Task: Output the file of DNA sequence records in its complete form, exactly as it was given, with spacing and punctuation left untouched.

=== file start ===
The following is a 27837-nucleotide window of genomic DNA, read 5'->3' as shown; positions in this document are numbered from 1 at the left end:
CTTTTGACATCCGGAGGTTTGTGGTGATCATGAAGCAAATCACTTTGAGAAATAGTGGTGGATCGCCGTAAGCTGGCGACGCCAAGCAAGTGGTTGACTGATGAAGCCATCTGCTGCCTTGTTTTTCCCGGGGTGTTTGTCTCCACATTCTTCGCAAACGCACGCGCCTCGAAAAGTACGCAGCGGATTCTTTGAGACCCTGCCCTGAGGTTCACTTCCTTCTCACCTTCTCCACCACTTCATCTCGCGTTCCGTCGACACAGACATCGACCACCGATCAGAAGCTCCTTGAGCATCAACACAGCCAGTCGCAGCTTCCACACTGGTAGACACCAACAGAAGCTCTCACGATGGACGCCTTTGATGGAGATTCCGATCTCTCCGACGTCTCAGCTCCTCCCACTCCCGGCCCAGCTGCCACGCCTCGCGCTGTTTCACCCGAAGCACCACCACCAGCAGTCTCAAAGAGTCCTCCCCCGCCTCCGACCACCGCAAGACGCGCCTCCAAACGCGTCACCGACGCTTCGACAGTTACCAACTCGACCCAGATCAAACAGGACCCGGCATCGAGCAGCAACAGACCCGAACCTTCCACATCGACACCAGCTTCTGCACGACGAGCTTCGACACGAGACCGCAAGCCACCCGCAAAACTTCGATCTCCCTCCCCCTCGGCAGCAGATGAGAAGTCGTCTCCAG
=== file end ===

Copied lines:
The following is a 27837-nucleotide window of genomic DNA, read 5'->3' as shown; positions in this document are numbered from 1 at the left end:
CTTTTGACATCCGGAGGTTTGTGGTGATCATGAAGCAAATCACTTTGAGAAATAGTGGTGGATCGCCGTAAGCTGGCGACGCCAAGCAAGTGGTTGACTGATGAAGCCATCTGCTGCCTTGTTTTTCCCGGGGTGTTTGTCTCCACATTCTTCGCAAACGCACGCGCCTCGAAAAGTACGCAGCGGATTCTTTGAGACCCTGCCCTGAGGTTCACTTCCTTCTCACCTTCTCCACCACTTCATCTCGCGTTCCGTCGACACAGACATCGACCACCGATCAGAAGCTCCTTGAGCATCAACACAGCCAGTCGCAGCTTCCACACTGGTAGACACCAACAGAAGCTCTCACGATGGACGCCTTTGATGGAGATTCCGATCTCTCCGACGTCTCAGCTCCTCCCACTCCCGGCCCAGCTGCCACGCCTCGCGCTGTTTCACCCGAAGCACCACCACCAGCAGTCTCAAAGAGTCCTCCCCCGCCTCCGACCACCGCAAGACGCGCCTCCAAACGCGTCACCGACGCTTCGACAGTTACCAACTCGACCCAGATCAAACAGGACCCGGCATCGAGCAGCAACAGACCCGAACCTTCCACATCGACACCAGCTTCTGCACGACGAGCTTCGACACGAGACCGCAAGCCACCCGCAAAACTTCGATCTCCCTCCCCCTCGGCAGCAGATGAGAAGTCGTCTCCAG